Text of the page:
Many people approached me this week, saying that they missed my “report” over the weekend of January 14-15. Although each Mass was slightly different, here is the gist of what I said, with more detail added in:
The events of the last six months seemed to go by fast and I was unable at times to keep everyone up to date on what was happening in my life and the life of the parish, so I want to share with you what has happened and how it came to be.
About two and a half years ago, my mother, who was 85 at the time, was diagnosed with a “sticky” valve in her aorta. This was the same diagnosis her mother received in her mid-80’s and what Granny eventually died from. The doctor said that it would not cause my mother much discomfort and she would be able to live her life well, except that every now and then, she would have chest pains or shortness of breath that would not last more than a half day. Upon hearing this news, I notified Archbishop Gregory, and he told me to keep him updated and that if there was anything I needed, to just ask.
Sure enough, Mom had a great two years. She went out to lunch with my Dad just about every day, and she went to the casinos every week, as usual. Occasionally, she would have a “bad day” but they were few and far between.
On July 5, 2016, which happened to be my parents’ 64th wedding anniversary, Mom went into the hospital with breathing difficulties and discomfort in her chest. The doctor said this was the heart valve, and that it was very stiff, so she had less than 6 months, “but more like 2 months.” I spoke to my parents about taking some time off and spending it in Memphis with them. Mom was more worried about my Dad than herself, so we agreed that I wouldn’t go home until after she died. Being an optimist, I didn’t start making plans right away, hoping that we had more time with Mom.
After the short hospital stay, Mom returned to good health, and yes, went back to the casinos every week. I had already scheduled a vacation in mid-August, and while I was at home, she started having a great deal of discomfort and couldn’t really walk more than a few feet without getting worn out. She wasn’t eating or sleeping well, and we had to help her move from the bed to the chair, etc. When my vacation was over, I returned here, hoping that this downturn was temporary. It wasn’t. Mom died that Wednesday, August 31.
I notified Bishop Talley that she had died and the funeral was scheduled for Labor Day, and he graciously took the Masses at St. Mary Magdalene so that I could return to my family for the weekend. I came back to the parish on Tuesday, and started thinking about planning my extended time off. I talked to Archbishop Gregory and Bishop Talley about possibly getting a retired priest to sub in for my time off, but Bishop Talley was named coadjutor of the diocese of Alexandria, Louisiana, at the same time, so his focus rightly shifted to his own responsibilities to that diocese, and our parish wound up with several different priests filling in over the weeks I was gone.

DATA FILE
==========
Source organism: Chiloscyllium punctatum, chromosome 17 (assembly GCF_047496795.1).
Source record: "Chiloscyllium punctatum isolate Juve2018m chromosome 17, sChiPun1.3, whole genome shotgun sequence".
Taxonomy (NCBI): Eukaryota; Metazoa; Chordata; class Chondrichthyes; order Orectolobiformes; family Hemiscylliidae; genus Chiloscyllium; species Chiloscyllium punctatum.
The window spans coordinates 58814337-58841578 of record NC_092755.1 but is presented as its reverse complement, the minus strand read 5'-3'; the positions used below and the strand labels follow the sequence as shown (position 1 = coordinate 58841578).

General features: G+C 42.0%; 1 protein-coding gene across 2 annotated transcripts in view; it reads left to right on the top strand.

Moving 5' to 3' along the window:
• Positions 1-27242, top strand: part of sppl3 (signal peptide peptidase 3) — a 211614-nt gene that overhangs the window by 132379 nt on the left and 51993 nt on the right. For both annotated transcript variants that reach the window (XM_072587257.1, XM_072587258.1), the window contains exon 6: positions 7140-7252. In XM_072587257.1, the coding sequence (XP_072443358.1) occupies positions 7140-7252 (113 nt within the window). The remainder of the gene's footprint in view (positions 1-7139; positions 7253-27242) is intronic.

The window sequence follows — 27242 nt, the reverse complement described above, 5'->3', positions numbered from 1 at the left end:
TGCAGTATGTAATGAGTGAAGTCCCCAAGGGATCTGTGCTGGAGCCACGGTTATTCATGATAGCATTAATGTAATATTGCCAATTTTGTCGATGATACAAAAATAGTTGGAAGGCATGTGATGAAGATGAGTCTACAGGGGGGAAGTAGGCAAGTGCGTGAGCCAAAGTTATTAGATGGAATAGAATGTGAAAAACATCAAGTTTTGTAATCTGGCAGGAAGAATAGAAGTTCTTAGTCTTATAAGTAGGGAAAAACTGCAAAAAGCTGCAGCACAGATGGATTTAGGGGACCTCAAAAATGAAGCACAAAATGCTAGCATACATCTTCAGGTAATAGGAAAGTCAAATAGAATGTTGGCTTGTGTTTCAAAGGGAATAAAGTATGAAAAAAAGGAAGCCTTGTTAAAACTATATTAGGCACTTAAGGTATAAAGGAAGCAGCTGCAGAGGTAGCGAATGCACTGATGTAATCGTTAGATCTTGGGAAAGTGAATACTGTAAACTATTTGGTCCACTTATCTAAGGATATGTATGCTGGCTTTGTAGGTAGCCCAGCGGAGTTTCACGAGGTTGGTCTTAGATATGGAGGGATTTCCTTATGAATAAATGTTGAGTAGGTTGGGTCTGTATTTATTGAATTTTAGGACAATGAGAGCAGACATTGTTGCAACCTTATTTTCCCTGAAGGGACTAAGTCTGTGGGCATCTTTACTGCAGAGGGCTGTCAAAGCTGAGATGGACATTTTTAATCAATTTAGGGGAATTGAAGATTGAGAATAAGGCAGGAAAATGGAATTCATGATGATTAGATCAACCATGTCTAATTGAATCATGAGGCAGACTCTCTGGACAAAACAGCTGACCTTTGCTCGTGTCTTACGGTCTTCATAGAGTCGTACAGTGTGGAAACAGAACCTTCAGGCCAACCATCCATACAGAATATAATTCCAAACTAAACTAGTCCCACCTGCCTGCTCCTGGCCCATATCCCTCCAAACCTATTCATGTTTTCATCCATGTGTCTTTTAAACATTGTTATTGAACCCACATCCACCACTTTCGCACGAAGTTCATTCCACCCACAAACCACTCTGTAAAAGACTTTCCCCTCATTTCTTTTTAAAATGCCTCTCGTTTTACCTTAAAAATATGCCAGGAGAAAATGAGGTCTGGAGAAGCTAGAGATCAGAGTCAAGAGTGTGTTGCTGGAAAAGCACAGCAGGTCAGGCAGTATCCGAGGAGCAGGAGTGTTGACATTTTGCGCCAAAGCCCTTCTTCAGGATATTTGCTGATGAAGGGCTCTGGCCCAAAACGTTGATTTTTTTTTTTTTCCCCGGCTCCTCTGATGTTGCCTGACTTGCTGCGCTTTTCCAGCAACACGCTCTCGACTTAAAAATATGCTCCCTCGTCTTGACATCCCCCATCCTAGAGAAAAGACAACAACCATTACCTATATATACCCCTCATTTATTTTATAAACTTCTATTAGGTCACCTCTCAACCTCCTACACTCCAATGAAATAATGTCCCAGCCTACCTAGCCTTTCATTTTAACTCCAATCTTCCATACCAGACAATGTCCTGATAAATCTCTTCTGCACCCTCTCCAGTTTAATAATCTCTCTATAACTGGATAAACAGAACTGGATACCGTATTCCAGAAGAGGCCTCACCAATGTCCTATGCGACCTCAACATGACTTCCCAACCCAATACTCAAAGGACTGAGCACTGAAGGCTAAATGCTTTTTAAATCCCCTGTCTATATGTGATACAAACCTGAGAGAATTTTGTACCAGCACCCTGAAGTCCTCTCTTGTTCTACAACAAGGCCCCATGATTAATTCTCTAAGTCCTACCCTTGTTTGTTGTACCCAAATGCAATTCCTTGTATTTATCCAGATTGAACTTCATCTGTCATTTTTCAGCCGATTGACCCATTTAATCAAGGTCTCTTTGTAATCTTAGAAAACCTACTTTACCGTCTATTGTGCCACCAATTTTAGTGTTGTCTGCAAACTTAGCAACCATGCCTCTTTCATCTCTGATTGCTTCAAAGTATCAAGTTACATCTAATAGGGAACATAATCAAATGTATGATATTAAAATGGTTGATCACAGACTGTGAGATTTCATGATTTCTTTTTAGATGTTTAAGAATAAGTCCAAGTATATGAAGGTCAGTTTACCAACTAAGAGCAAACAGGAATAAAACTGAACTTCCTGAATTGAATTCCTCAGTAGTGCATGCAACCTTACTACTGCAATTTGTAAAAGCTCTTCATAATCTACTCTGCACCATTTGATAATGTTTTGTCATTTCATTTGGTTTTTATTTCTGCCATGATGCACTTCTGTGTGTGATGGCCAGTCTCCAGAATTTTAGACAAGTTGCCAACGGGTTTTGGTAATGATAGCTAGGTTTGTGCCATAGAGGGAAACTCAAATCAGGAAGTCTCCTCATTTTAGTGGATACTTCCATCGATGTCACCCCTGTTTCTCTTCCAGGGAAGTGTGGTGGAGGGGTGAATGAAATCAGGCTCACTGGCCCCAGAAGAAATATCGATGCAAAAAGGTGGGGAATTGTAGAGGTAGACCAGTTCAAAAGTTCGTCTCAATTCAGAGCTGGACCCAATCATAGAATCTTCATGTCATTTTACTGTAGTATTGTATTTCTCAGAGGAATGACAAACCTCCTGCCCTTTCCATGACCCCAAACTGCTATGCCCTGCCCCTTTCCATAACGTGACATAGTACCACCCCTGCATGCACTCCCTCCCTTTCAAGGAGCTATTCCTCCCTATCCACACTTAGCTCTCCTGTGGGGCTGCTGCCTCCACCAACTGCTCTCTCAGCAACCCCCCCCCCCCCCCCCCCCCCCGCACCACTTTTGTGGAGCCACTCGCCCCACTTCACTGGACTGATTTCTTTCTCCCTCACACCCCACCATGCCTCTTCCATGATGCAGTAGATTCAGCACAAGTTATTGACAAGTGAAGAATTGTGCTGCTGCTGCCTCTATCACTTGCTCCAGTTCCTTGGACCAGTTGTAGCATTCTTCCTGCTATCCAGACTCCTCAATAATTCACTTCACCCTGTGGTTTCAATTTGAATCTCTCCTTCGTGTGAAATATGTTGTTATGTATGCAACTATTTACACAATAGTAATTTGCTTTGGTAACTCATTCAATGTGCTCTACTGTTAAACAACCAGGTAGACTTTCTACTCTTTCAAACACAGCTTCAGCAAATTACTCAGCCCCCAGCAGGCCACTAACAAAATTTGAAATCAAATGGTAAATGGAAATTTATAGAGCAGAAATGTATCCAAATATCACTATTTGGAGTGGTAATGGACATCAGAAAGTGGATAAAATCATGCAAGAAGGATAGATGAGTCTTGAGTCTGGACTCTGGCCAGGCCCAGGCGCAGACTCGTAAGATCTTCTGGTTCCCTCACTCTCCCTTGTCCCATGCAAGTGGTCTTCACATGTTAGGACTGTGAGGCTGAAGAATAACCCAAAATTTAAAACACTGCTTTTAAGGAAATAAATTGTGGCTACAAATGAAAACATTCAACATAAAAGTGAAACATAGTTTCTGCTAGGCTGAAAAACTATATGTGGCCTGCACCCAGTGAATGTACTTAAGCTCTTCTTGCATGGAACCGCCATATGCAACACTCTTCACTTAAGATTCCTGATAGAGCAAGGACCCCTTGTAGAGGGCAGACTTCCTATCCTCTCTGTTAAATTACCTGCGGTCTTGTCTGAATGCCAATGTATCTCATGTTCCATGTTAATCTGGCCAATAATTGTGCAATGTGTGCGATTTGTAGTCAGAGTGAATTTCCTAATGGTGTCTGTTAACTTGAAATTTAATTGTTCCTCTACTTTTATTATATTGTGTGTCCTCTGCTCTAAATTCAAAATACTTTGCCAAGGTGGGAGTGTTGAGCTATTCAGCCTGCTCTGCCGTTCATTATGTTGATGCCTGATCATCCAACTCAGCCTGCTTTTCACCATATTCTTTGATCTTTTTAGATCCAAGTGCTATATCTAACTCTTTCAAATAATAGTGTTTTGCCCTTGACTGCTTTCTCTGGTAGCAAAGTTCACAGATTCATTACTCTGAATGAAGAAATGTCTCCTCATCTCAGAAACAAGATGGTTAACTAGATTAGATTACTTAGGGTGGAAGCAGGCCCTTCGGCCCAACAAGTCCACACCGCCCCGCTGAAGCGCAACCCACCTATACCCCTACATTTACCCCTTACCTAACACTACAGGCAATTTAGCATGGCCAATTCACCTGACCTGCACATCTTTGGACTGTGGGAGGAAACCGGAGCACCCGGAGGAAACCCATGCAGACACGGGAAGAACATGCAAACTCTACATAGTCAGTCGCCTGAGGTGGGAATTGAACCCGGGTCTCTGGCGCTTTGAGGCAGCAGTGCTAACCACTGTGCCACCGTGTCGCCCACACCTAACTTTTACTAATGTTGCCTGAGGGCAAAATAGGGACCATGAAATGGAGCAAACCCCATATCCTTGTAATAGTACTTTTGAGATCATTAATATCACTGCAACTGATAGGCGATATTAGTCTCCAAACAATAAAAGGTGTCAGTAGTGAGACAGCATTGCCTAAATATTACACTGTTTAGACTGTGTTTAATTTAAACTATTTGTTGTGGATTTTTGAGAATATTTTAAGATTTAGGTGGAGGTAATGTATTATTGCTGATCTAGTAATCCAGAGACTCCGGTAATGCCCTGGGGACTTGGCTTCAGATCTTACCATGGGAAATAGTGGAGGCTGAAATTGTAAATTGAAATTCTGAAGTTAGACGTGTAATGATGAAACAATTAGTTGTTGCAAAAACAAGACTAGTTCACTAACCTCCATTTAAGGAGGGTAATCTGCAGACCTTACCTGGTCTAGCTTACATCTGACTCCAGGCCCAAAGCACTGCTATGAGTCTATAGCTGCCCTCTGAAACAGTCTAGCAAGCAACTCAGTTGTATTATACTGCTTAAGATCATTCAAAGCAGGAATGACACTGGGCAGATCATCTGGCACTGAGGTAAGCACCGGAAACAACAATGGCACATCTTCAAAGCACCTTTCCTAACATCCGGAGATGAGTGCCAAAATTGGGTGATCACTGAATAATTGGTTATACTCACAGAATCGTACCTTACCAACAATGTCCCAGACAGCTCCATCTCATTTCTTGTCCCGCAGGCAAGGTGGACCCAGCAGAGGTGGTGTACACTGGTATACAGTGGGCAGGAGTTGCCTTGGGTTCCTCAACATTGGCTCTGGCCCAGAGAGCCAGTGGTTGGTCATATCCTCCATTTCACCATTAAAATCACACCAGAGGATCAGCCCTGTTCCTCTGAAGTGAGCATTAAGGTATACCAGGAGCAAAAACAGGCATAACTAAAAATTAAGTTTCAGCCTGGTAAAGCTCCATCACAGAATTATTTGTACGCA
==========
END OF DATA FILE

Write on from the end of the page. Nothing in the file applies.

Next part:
It may have seemed that I “disappeared” because we cleared all the hurdles for me to leave just days before I was scheduled to go, on October 3. I am sorry I was not able to prepare the parish better for my departure. My leave was from October 3 to January 12, so I had about three months to spend in Memphis with Dad and the rest of the family. The first day or so, I grilled my Dad: do you still golf? No, I gave that up. Do you want to travel anywhere? No. Is there anything in particular you want to do while I’m here? No. So we spent our days with him reading a paperback in his chair, and I playing games on my iPad across the room. The biggest discussion we had most days started with, “Where do you want to go for lunch?” I realized his life wasn’t that different than before Mom died, because they would usually sit in the home office with their backs to each other, doing their own thing, but being together nonetheless.
This started out uncomfortable for me, because I am one of those people who want to “fix it.” But it seemed that there was nothing to fix. I expressed this a few times when we were out to a meal with his friends or his generation of the Crone family, saying, “I’m not sure if I’m helping by being here or not.” And he would immediately reply, “This is helping a lot!” I learned a lot about what we call “Ministry of Presence” in this time. You don’t have to say the perfect thing, you don’t have to do the perfect thing, but just being there and available is what’s important. There were a few times that Dad opened up to me about what he’s feeling, sometimes prompted by me and sometimes spontaneously, so I know that he’s going to be alright.
One of those times happened when we were driving down Summer Avenue (US 70) to my sisters’ house. Summer Ave has a lot of hills between Memphis and Arlington. Dad told me a story I had never heard before. “When your Mom was a teenager, Uncle Everett drove her on Summer a lot, and your Mom thought it was a lot like a roller coaster! She would beg Uncle Everett to ‘Go faster! Go faster!’” This was a story I had never heard before and I could see Dad remembering Mom as that joyous girl before he knew her, and the beautiful woman that he knew for more than 64 years. If I had not taken this time to be with my family, I may never have heard this simple, but wonderful story.
A special thank you to Archbishop Gregory for allowing me to take this time to spend with Dad and the rest of the family, thank you to all the priests that filled in while I was gone, and I especially thank you, my parish family for your patience and love and support.
Fr. Terry Crone